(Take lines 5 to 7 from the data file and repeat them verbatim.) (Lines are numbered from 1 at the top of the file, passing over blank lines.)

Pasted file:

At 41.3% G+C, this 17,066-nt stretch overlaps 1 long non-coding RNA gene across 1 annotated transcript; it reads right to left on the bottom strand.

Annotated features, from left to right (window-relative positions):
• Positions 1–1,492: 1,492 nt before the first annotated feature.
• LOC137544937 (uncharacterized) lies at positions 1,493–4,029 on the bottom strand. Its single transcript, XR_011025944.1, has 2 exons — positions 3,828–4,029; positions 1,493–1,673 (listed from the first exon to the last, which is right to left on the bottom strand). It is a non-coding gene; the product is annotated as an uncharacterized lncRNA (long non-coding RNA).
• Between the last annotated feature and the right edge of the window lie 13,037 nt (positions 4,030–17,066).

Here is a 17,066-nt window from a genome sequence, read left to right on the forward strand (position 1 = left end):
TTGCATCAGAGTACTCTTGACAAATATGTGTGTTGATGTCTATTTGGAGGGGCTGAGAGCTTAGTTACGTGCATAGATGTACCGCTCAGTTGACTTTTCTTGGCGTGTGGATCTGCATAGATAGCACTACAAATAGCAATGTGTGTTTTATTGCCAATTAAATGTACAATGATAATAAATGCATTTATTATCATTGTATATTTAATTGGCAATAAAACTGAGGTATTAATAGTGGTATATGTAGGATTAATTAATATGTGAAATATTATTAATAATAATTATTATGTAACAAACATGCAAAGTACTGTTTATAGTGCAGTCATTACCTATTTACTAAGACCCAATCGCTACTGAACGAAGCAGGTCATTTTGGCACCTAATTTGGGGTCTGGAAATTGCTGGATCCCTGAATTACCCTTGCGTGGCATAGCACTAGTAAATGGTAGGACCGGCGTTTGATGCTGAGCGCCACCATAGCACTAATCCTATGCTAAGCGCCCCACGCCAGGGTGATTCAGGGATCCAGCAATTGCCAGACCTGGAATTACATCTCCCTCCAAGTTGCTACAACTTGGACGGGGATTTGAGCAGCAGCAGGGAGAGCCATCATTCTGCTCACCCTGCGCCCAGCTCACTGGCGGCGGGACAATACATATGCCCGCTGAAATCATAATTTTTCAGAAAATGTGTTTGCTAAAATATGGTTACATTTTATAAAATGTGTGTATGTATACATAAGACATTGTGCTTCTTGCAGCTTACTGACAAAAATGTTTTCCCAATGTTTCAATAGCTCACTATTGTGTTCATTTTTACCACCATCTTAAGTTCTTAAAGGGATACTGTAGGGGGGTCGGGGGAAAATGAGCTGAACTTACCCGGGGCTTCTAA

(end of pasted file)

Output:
• Between the last annotated feature and the right edge of the window lie 13,037 nt (positions 4,030–17,066).

Here is a 17,066-nt window from a genome sequence, read left to right on the forward strand (position 1 = left end):
TTGCATCAGAGTACTCTTGACAAATATGTGTGTTGATGTCTATTTGGAGGGGCTGAGAGCTTAGTTACGTGCATAGATGTACCGCTCAGTTGACTTTTCTTGGCGTGTGGATCTGCATAGATAGCACTACAAATAGCAATGTGTGTTTTATTGCCAATTAAATGTACAATGATAATAAATGCATTTATTATCATTGTATATTTAATTGGCAATAAAACTGAGGTATTAATAGTGGTATATGTAGGATTAATTAATATGTGAAATATTATTAATAATAATTATTATGTAACAAACATGCAAAGTACTGTTTATAGTGCAGTCATTACCTATTTACTAAGACCCAATCGCTACTGAACGAAGCAGGTCATTTTGGCACCTAATTTGGGGTCTGGAAATTGCTGGATCCCTGAATTACCCTTGCGTGGCATAGCACTAGTAAATGGTAGGACCGGCGTTTGATGCTGAGCGCCACCATAGCACTAATCCTATGCTAAGCGCCCCACGCCAGGGTGATTCAGGGATCCAGCAATTGCCAGACCTGGAATTACATCTCCCTCCAAGTTGCTACAACTTGGACGGGGATTTGAGCAGCAGCAGGGAGAGCCATCATTCTGCTCACCCTGCGCCCAGCTCACTGGCGGCGGGACAATACATATGCCCGCTGAAATCATAATTTTTCAGAAAATGTGTTTGCTAAAATATGGTTACATTTTATAAAATGTGTGTATGTATACATAAGACATTGTGCTTCTTGCAGCTTACTGACAAAAATGTTTTCCCAATGTTTCAATAGCTCACTATTGTGTTCATTTTTACCACCATCTTAAGTTCTTAAAGGGATACTGTAGGGGGGTCGGGGGAAAATGAGCTGAACTTACCCGGGGCTTCTAA